The flight was an hour late leaving Bangkok due to a ‘technical problem’ with the plane. The staff are always disconcertingly vague on such points. Why not give you the details and let you make your own mind up if you still want to stay on? A fuel pipe problem is different from one that just makes all the inflight movies tedious. Some statistics relating technical problems to likelihood of flamey death would be helpful.
Being late, our arrival at Sydney was total carnage. Qantas staff incited us to get through customs and quarantine as quickly as possible. But airport staff actively thwarted any attempts to get through the queues. Despite a stressful battle through customs, the luggage wasn’t on the carousel. By the time I reached the queue for domestic transfer we were told that the connecting flight was closed and we’d just have to get on the next flight.
After half-an-hour more in the queue we were told actually the connecting flight was waiting for us and could we come straight to the front of the queue. Despite being already 20 minutes late for the flight we were forced to queue for another 30 minutes to get the bus to the domestic terminal. The tiredness and jet-lag was starting to get to me and I was getting irritated. I put my best whingeing pom accent on and suggested why didn’t they board the bus “according to the departure time”. Of course, this simply elicited the tried-and-tested Nazi guard response “I just do what I’m told to”.
Finally we boarded the plane. The flight to Adelaide from Sydney is about 2 hours. Arriving at Adelaide our baggage steadfastedly refused to appear on the baggage carousel. The long queue at the baggage handlers told the story. “Oh yeah, we didn’t load your bags” like that would have been an insane thing to do. “Why would you?”. They offered to deliver it to the hotel later that day.
At this point my mind was starting to give up its tentative grip on reality. I got a coffee and checked my email.
My next destination was the Barossa Valley, the famous wine-district, most reknowned for shiraz. There are plenty of massive producers: Penfolds, Peter Lehmann and the lamentable Jacob’s Creek. The Barossa is some 70km from Adelaide. I took a $150 taxi ride (£75; Australia is at least as expensive as the UK) to the main town, Tanunda. The sun beat down, magnified by the passenger window, my elbow rapidly going red. I struggled to stay awake and talk to my Sikh driver. Tanunda is a quite atypical introduction to Australia – it was settled by persecuted lutherean immigrants from Germany in the mid-19th century. Lutherean churches and german bakeries serving dot this small town. I decided to have a Mettwurst with sauerkraut to settle the nerves and stomach.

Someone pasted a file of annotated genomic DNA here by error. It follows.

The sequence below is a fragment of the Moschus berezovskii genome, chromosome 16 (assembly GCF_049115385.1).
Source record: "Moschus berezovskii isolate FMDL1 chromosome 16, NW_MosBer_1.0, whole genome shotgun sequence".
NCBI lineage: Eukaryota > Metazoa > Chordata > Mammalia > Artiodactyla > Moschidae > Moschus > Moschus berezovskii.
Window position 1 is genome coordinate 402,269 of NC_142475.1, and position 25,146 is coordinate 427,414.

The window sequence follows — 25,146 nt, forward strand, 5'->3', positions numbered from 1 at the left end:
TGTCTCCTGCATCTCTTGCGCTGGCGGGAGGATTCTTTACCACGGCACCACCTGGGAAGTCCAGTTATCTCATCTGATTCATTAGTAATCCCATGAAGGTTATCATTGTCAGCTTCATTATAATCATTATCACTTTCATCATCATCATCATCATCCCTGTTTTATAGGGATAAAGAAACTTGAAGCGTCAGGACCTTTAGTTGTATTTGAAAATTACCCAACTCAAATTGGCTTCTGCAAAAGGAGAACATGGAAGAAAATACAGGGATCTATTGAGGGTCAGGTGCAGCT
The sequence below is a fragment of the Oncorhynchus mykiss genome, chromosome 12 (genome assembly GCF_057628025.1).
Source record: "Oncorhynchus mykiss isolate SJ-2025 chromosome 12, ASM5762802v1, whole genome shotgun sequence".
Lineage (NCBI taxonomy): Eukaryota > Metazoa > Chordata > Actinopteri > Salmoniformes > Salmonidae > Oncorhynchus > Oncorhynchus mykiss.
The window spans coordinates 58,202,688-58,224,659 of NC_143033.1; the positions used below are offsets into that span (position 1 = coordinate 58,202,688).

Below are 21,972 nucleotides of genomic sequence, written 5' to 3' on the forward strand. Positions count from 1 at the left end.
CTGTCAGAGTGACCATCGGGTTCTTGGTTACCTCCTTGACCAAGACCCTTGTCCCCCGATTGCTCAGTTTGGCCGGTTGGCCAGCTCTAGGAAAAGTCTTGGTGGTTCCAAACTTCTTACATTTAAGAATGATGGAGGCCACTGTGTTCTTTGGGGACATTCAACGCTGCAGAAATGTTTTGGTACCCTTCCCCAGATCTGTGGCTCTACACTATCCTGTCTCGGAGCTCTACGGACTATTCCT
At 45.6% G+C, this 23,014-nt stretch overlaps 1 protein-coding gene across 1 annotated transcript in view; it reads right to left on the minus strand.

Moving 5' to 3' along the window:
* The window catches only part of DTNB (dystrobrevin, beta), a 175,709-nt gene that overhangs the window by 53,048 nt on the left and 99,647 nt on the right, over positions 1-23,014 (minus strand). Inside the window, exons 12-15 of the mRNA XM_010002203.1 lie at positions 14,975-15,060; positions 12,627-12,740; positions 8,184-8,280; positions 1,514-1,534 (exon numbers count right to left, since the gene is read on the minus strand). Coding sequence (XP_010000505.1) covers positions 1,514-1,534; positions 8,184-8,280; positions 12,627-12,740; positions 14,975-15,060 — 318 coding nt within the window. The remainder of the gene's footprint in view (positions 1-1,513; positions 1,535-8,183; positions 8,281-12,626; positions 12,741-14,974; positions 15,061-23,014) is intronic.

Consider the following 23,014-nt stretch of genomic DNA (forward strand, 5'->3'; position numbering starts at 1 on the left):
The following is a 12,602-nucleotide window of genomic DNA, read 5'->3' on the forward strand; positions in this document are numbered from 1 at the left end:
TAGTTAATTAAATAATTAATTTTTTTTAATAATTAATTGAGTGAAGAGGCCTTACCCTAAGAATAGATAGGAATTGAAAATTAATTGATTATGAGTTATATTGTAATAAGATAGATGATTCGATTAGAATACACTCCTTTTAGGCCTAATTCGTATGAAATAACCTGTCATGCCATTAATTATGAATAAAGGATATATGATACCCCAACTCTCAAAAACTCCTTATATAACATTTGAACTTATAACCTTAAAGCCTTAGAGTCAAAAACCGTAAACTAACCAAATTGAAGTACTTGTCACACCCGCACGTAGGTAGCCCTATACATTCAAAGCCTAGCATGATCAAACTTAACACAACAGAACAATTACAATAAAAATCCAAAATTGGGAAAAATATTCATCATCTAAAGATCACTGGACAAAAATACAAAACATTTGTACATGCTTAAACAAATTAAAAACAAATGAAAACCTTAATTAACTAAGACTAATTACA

Somewhat steadied, I got a taxi to the Novotel Barossa Valley resort where BacPath 10, a conference on bacterial pathogenesis was being hosted. My taxi driver sported an expert beard and was a committed motorhead. We talked about Top Gear. “I LAHV CLAAAARKSON HE’S CLASSIC” shouted my host. “I ALSO LOVE CAPTAIN SLOW AND THE HAAAMSTER” he said with no appreciative irony. His favourite episode was the one where they drive across Botswana “CHASED BY THAT FLAMIN’ VW BUG!”. In fact, UK telly is everywhere here. Other than imports like Top Gear, there is Australian (Celebrity) Masterchef, Australian Idol, Australian Apprentice etc.
Arriving at the Novotel I was mildly perturbed to find I was sharing a room with two other delegates. I was in such a state I immediately decided to pay the extra $200/night to upgrade for a single room.
I met up with Scott and his two new post-docs who have emigrated from the UK to work in his lab. The conference started in the evening, after dinner. Letures after a few glasses of wine is never a sensible arrangement, but with my extreme tiredness it was a total killer. I watched the opening talk from Bob Hancock on Pseudomonas which was excellent but I was falling asleep in my chair so decided to call it a night.
I popped my second melatonin which seemed to work. I woke at 4am and 6am but managed to go back to sleep each time. This was much better than I expected.
I have virtually no recollection of the next day. I know I went to several sessions of talks, and I must have spent some time preparing my presentation. Most of the talks had been delivered in a pretty serious style and I debated with myself how many Ozzie gags I could get away with. Scott, a Kiwi, encouraged me to put my Ricky Ponting teeth-spitting slide in.
On Tuesday my talk went down well. I got plenty of laughs during my 15 minutes talk and loads of positive feedback. This was a high-point, it was downhill from here.